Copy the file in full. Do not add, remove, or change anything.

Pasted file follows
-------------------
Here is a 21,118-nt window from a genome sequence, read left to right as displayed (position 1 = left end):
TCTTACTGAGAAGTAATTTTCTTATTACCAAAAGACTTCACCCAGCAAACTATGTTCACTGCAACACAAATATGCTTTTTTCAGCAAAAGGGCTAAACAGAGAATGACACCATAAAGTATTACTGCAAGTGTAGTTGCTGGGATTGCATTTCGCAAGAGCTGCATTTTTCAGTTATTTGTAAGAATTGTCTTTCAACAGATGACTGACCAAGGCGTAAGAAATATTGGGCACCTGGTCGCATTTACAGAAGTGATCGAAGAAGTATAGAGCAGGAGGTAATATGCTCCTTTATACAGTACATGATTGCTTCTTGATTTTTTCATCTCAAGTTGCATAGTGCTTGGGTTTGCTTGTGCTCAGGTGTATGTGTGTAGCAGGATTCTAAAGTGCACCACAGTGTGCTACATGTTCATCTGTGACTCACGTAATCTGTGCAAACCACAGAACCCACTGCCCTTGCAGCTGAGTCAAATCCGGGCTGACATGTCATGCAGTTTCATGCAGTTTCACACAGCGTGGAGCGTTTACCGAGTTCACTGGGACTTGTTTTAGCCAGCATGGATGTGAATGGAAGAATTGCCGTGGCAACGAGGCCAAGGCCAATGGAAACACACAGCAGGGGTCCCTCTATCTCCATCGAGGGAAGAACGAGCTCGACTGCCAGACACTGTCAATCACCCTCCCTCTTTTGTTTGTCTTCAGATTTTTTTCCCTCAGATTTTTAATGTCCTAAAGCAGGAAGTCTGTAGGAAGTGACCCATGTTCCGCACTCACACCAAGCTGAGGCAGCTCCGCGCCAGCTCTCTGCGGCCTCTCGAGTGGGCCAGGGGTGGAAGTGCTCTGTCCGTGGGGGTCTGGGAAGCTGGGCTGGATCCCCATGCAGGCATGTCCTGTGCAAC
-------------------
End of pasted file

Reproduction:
Here is a 21,118-nt window from a genome sequence, read left to right as displayed (position 1 = left end):
TCTTACTGAGAAGTAATTTTCTTATTACCAAAAGACTTCACCCAGCAAACTATGTTCACTGCAACACAAATATGCTTTTTTCAGCAAAAGGGCTAAACAGAGAATGACACCATAAAGTATTACTGCAAGTGTAGTTGCTGGGATTGCATTTCGCAAGAGCTGCATTTTTCAGTTATTTGTAAGAATTGTCTTTCAACAGATGACTGACCAAGGCGTAAGAAATATTGGGCACCTGGTCGCATTTACAGAAGTGATCGAAGAAGTATAGAGCAGGAGGTAATATGCTCCTTTATACAGTACATGATTGCTTCTTGATTTTTTCATCTCAAGTTGCATAGTGCTTGGGTTTGCTTGTGCTCAGGTGTATGTGTGTAGCAGGATTCTAAAGTGCACCACAGTGTGCTACATGTTCATCTGTGACTCACGTAATCTGTGCAAACCACAGAACCCACTGCCCTTGCAGCTGAGTCAAATCCGGGCTGACATGTCATGCAGTTTCATGCAGTTTCACACAGCGTGGAGCGTTTACCGAGTTCACTGGGACTTGTTTTAGCCAGCATGGATGTGAATGGAAGAATTGCCGTGGCAACGAGGCCAAGGCCAATGGAAACACACAGCAGGGGTCCCTCTATCTCCATCGAGGGAAGAACGAGCTCGACTGCCAGACACTGTCAATCACCCTCCCTCTTTTGTTTGTCTTCAGATTTTTTTCCCTCAGATTTTTAATGTCCTAAAGCAGGAAGTCTGTAGGAAGTGACCCATGTTCCGCACTCACACCAAGCTGAGGCAGCTCCGCGCCAGCTCTCTGCGGCCTCTCGAGTGGGCCAGGGGTGGAAGTGCTCTGTCCGTGGGGGTCTGGGAAGCTGGGCTGGATCCCCATGCAGGCATGTCCTGTGCAAC